- Havana, Cuba
- Program Type:
- Study Abroad
- Degree Level:
- Summer, Winter Semester
- Program Description:
The Havana program consists of one 3-week January session or 3-6 week summer sessions offering academic coursework in history, society, politics, and culture studies. Many of these courses include enticing field trips offering hands-on experience with the subject matter. The session begins with a day of orientation and lectures in Costa Rica before departure for Cuba. The courses for the Havana Program focus on the history and society of Cuba, with particular attention focused on exploring the impact of slavery and Cuba's African roots on its culture and religions, as well as the present-day political and economic factors Cuba faces in its future.
The Havana program offers an unparalleled opportunity to visit this enchanting island and legendary city to learn about its culture and society. It will also provide a unique occasion for understanding-firsthand-the multiple layers of history that make Cuba significant in North America and in Latin America. The courses will examine not only the history of former Spanish colonies, but also the twentieth-century, during which Cuba played a significant geopolitical role. The Havana January session will give you the opportunity to experience the past, present, and future realities of Cuban society and its fusion of Spanish, African, and American flavors to create a rich culture of its own.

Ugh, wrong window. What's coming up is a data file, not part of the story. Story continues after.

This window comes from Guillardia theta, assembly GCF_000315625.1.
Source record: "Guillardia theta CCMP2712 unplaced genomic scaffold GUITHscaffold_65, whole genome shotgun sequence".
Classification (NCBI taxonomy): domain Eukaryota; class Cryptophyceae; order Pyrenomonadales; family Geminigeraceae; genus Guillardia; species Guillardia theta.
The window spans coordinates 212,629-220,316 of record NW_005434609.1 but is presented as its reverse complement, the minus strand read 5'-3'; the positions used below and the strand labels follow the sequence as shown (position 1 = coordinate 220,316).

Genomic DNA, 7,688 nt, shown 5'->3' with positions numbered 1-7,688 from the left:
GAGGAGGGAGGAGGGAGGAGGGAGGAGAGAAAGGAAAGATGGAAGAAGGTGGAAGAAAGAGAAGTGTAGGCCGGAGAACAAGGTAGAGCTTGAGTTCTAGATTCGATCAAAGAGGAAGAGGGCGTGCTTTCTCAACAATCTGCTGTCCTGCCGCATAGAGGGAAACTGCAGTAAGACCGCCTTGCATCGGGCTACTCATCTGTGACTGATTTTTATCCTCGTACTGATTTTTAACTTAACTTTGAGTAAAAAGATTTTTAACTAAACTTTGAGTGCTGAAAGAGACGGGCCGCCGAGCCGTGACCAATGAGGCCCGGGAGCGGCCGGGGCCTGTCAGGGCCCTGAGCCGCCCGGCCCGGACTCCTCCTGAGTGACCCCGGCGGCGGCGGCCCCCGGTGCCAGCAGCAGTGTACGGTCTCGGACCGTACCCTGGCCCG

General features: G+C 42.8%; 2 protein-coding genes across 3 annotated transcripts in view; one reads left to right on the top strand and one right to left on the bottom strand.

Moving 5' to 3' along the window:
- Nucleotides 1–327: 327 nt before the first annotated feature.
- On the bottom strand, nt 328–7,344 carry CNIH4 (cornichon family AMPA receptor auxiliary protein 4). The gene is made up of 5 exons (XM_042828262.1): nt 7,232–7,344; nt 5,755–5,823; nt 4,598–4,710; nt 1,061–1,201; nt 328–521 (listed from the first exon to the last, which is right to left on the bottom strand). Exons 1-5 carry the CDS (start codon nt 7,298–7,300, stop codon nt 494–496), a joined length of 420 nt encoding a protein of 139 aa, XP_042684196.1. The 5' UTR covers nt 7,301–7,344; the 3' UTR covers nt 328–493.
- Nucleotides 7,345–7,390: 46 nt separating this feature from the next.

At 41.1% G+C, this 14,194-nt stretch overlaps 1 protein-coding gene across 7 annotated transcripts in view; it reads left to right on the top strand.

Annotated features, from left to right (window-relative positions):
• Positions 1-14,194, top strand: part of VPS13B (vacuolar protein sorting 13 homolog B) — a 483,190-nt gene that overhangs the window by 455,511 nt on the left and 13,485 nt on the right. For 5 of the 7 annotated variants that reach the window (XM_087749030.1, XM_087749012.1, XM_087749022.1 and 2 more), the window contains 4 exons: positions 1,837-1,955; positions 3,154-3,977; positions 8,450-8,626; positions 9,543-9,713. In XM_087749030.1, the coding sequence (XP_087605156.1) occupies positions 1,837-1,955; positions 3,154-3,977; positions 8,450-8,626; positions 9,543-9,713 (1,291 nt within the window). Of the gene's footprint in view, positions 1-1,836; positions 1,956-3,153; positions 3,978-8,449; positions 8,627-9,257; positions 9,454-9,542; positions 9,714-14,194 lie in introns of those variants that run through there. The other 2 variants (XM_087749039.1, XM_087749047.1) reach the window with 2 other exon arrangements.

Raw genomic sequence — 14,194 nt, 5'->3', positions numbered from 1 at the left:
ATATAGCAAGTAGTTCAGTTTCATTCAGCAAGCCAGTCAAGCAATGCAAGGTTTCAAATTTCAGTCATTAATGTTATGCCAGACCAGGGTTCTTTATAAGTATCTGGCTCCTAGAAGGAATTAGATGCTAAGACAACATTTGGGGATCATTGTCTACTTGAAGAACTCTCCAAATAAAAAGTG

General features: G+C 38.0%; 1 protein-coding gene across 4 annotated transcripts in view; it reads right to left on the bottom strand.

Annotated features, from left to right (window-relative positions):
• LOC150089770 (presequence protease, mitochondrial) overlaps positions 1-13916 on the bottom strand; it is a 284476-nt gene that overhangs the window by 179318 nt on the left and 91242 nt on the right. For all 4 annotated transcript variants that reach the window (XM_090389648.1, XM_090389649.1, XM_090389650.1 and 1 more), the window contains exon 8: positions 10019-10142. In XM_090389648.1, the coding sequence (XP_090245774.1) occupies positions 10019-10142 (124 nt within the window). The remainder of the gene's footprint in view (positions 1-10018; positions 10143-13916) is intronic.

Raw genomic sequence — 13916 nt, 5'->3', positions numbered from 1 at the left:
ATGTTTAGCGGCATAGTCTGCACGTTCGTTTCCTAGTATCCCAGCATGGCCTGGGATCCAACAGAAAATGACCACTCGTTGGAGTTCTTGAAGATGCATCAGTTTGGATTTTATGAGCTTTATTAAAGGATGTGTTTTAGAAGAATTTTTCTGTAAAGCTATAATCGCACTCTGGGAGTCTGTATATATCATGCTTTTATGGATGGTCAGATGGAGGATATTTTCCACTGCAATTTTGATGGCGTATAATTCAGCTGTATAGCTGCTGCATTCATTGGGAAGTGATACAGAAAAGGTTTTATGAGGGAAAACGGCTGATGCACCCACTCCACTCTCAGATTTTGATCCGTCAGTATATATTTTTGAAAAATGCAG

Program fees include tuition, housing, program-organized field trips, airfare, and student health insurance.
- Setting Description:
- The capital of Cuba, Havana is a bustling city full of culture, arts, and entertainment that is also, as a result of Cuba's Castro-era relative isolation, surprisingly noncommercial: free of the billboards and the over-advertised feel of much of the rest of the globe. Old Havana is an UNESCO World Heritage site and is one of the best-preserved colonial Spanish complexes in the Americas, untouched, (and one could even say faded) with a sense of romance, but also with a very real sense of poverty and the limited means Cuba has had during its more isolated last few decades. Further contributing to the "time-capsule" feel of the city, 1950's-era American and late twentieth-century Soviet-made vehicles mix with more modest transportation on the streets. There is a poignant, fleeting feel to this time in Havana's history, making it all the more relevant to live in and study this culture and society in transition firsthand.
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